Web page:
She might be turning 66 next month, but Academy Award winner Susan Sarandon shows no signs of slowing down. This year alone, the actress has already seen four of her films open theatrically (the Duplass Brothers' "Jeff Who Lives at Home," the Sundance indies "Arbitrage" and "Robot & Frank," and the Adam Sandler summer comedy "That's My Boy"). And she still has Tom Tykwer and the Wachowski siblings independently financed epic "Cloud Atlas" set to open by year's end, and two more in early 2013 -- Robert Redford's conspiracy thriller "The Company You Keep," and the all-star comedy "The Big Wedding."
On top of her acting duties, Sarandon has been making headlines of late for something totally unrelated to her day job: ping-pong. Along with co-owners Frack Raharinosy, Andrew Gordon and Jonathan Bricklin, Sarandon is behind SPiN Galactic, a subterranean ping-pong social club that has locations in New York, Milwaukee, and Toronto. They're next set to open one in Los Angeles, with the help of hotelier Andre Balazs, at the Standard Downtown. And in funny bit of meta casting, Sarandon is set to soon start shooting Michael Tully's "Ping-Pong Summer," a coming-of-age story about a Maryland teen with a thing for table tennis.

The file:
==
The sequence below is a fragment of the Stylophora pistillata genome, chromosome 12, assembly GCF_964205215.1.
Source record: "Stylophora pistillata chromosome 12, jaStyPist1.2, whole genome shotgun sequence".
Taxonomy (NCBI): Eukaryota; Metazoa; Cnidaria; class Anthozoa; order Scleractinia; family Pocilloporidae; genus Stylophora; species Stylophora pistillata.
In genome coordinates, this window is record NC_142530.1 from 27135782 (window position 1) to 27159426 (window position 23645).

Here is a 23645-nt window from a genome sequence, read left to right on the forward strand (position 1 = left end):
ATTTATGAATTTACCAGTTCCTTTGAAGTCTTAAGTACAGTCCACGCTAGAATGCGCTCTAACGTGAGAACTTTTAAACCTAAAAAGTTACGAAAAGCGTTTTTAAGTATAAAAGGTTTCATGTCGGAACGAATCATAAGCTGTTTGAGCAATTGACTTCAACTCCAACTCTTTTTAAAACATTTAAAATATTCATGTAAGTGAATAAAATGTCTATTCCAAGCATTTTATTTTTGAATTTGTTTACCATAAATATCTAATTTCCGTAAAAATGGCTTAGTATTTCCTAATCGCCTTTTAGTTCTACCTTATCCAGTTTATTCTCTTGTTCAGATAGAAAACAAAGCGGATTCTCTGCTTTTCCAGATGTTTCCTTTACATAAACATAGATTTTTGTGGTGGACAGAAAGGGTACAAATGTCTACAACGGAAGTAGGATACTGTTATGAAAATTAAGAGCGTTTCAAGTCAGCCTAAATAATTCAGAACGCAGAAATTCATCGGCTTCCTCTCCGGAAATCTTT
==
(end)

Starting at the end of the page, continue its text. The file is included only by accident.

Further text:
Indiewire sat down with Sarandon in New York prior to "Arbitrage" opening, to discuss her career, passion for ping-pong, the passing of Tony Scott who directed her in "The Hunger," and her many roles in "Cloud Atlas."
I last saw you in person at Alice Tully Hall, when you payed tribute to your "Hunger" co-star Catherine Deneuve at the Film Society's Chaplin Award Gala, held in her honor. Do you feel a kinship to her given that you two are around the same age and remain as prolific as ever?
I feel kinship with any actress who survives in this business, for any period of time, who started out really young and has survived and not become a drug addict, alcoholic, or bitter. I also think it’s really amazing when a woman doesn’t feel like she has to give up a family or relationships – Catherine’s been with some very interesting people, and has made some amazing mistakes, as have I. So yes, I feel that.